The casting of John Williams as victim Sir Roger Haversham is an especially delicious further homage to the classic British mystery. Williams is most famous for his Tony Award-winning Broadway performance as Chief Inspector Hubbard in Frederick Knott’s stage thriller Dial ‘M’ for Murder (like Columbo, an inverted mystery), a role he repeated in the Alfred Hitchcock film. [Ironically, the very next Sunday following the premiere of Dagger of the Mind, when the NBC Mystery Movie wheel rotated to an episode of McCloud (The Barefoot Stewardess Caper), John Williams appeared again, this time as “Inspector Mills.”]
Even the final shot of Dagger of the Mind is a subtle homage. As Columbo mounts the steps to the Royal Albert Hall, he is heading in the direction of a street named Kensington Gore – which also happens to be British slang for stage blood.
Which brings us to our second, indispensable word: “pastiche” (defined as “a literary, artistic, musical, or architectural work that imitates the style of previous work”). In my view, Dagger of the Mind was never intended to be taken seriously. A victim killed with a jar of cold cream? Two murderers who are playing the leads in Macbeth, a play about murder and madness? Do you notice how Lillian Stanhope (played by Honor Blackman) plots most of what she and husband Nicholas Frame (played by Richard Basehart) will do – just as Lady Macbeth plotted for her husband? And how, in the end, they both descend into a kind of madness, as in the play?
Dagger of the Mind is meant to be 100% Anglophilic and theatrical fun. The two homicidal thespians overact at every opportunity. Sir Roger rails about “a ham and a tart”; no, he’s not ordering a main course and dessert, but branding Frame and Stanhope a lousy actor and a whore, respectively. The butler Tanner (Wilfrid Hyde-White) “was properly disturbed finding the master expired, and before breakfast and all”; indeed, Tanner is too proper and well-mannered even to discuss the financial terms of his blackmail scheme “until after breakfast.” Stage doorman Joe Fenwick (Arthur Malet) – who caught some shrapnel “with Monty, I was, at El Alamein” – is loyal to whomever will stand him a “pint of wallop” at the pub.
As for Bernard Fox’s Detective Chief Superintendent Durk, he combines the restrained, sardonic humor of a stereotypical Londoner (responding to Columbo’s claim that the Big Ben clock is a minute slow with: “We must put another penny on the governor.”) with the conventional thinking of an Inspector Lestrade. Until the episode’s final moments, Durk shows no inclination to challenge the superficial appearance of anything. Only after Frame and Stanhope are carted away does he ask Columbo how he could count on finding one of Lillian’s fake pearls in Sir Roger’s umbrella (“The odds were very poor and you know it.”). But for most of Dagger of the Mind, Durk resembles the kind of police detective that playwright Anthony Shaffer, in his play Sleuth, would have called “Inspector Plodder of the Yard.”
Meanwhile, Peter Falk gives perhaps his funniest Columbo performance. From the initial airport scenes, where authorities mistake him for a thief (“I was just about to put the arm on this light-fingered bloke.”), to his bolting Det. Sgt. O’Keefe’s (John Fraser) car to take pictures with his brother-in-law’s camera (“Gee, I hope I put the film in right.”), to his encounter with Lillian at Sir Roger’s wake (“Terrible time to ask, but how could I get tickets? I’d love to see the show tonight.”), to his nausea sitting between Durk and pathologist Diver (Richard Pearson) at Durk’s club, to his swipe at Nicholas and Lillian’s alibi (“I just have never seen anything like you. Like that performance you both just gave.”), to his abandoning Durk (“Those fish ‘n’ chips are greasy, but they’re sure good.”) as the latter walked on alone, along the Thames, talking to himself – Falk’s Columbo in Dagger of the Mind is a comic gem.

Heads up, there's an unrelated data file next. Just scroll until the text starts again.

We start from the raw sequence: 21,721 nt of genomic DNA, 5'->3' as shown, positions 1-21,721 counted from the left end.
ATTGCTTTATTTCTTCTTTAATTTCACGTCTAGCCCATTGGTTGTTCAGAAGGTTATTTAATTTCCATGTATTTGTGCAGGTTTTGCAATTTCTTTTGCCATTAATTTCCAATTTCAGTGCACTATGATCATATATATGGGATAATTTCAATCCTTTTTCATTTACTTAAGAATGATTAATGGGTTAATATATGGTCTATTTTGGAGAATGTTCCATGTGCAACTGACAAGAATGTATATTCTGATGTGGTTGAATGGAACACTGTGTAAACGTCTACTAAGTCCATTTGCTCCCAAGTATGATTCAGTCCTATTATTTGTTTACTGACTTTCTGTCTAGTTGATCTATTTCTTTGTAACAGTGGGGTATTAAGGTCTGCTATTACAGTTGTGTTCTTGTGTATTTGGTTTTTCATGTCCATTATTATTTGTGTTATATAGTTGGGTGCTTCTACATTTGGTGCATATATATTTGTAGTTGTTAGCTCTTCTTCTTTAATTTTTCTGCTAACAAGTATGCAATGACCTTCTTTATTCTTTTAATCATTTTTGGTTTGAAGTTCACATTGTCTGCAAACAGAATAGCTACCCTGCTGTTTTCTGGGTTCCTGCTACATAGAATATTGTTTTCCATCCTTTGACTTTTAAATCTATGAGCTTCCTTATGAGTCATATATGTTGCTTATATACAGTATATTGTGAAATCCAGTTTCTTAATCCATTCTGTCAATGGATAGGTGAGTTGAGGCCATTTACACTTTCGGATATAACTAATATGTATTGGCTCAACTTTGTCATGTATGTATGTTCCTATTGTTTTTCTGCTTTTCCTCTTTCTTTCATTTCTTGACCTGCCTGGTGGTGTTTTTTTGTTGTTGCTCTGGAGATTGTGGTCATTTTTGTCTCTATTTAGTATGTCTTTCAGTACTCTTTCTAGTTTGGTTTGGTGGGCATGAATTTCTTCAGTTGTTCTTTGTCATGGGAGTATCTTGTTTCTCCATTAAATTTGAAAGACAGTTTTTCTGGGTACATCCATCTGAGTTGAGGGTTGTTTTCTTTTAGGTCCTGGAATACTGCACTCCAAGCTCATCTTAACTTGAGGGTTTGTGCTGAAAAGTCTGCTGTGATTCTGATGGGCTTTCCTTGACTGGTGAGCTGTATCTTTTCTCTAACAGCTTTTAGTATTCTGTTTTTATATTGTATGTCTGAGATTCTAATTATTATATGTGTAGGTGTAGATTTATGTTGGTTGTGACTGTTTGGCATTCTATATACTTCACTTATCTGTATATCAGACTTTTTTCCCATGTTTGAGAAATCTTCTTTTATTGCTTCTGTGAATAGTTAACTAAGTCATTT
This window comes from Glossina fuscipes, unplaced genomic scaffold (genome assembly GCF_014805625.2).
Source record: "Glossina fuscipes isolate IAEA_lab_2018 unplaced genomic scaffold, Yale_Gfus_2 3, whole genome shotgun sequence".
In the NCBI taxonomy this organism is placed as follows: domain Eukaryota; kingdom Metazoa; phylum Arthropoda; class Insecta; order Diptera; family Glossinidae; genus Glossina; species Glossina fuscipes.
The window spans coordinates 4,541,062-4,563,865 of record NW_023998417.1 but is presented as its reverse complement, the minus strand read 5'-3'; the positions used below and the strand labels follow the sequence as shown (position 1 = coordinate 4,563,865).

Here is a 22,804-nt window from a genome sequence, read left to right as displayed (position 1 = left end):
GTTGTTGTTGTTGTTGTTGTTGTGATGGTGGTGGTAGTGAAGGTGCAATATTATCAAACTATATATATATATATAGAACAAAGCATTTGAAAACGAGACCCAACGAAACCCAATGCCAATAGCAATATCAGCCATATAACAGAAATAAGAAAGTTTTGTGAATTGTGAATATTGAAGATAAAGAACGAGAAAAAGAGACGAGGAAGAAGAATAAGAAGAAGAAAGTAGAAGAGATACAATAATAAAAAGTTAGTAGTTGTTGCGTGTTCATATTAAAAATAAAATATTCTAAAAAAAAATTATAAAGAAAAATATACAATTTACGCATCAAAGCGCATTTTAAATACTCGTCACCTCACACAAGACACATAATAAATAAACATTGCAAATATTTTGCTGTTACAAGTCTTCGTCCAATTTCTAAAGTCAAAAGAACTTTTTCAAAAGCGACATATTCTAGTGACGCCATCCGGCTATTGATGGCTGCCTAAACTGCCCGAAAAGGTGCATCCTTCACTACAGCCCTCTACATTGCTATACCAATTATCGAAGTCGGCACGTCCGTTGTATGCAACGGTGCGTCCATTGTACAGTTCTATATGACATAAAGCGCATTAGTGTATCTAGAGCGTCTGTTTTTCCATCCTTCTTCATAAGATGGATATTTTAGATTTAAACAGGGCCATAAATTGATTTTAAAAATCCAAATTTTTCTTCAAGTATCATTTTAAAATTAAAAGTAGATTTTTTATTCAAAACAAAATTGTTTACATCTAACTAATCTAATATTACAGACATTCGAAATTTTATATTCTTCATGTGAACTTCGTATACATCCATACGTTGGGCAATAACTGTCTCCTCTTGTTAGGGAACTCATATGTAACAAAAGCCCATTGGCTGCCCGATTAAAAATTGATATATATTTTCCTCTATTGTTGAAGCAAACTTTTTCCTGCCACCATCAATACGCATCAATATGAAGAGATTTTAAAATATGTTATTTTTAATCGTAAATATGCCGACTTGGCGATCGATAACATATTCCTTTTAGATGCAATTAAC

Final thoughts on Dagger of the Mind
Yes, the initial murder is excessively melodramatic (is it even really a “murder” in the legal sense?), the second murder far-fetched (how exactly did Frame manage to hang a conscious Tanner up so high?), and the solution less than dependable (although it does resemble the solution in Levinson and Link’s own Emmy-winning script for Death Lends a Hand). Moreover, Lillian’s reaction to the “gotcha” clue (“He put it there. Can’t you see? Before we came. He put it there. … Then he must have done it when we weren’t looking.”) is reminiscent of Dale Kingston’s reaction in Suitable for Framing – only here there is no comparable coup de grâce moment to prove her wrong. Because, of course, she isn’t.
“Dagger of the Mind is meant to be 100% Anglophilic and theatrical fun.”
I’ll grant you all that. But none of this detracts from my view that Dagger of the Mind is a joy to watch. It was a holiday romp, originally broadcast on the Sunday of Thanksgiving weekend 1972, the traditional beginning of the Christmas season.
Nor does it bother me that much of the episode wasn’t filmed in Britain at all. I accept at the start that Columbo is make-believe.
Does it trade in offensive British stereotypes? I guess, conceivably, the tropes and stereotypes could be perceived as offensive by a native Londoner or Brit. But I am neither, and find these bits of local color (or should I now say “colour”?) pleasantly evocative of a place I truly revere. More to the point, I strongly suspect that both Columbo creators felt exactly the same way.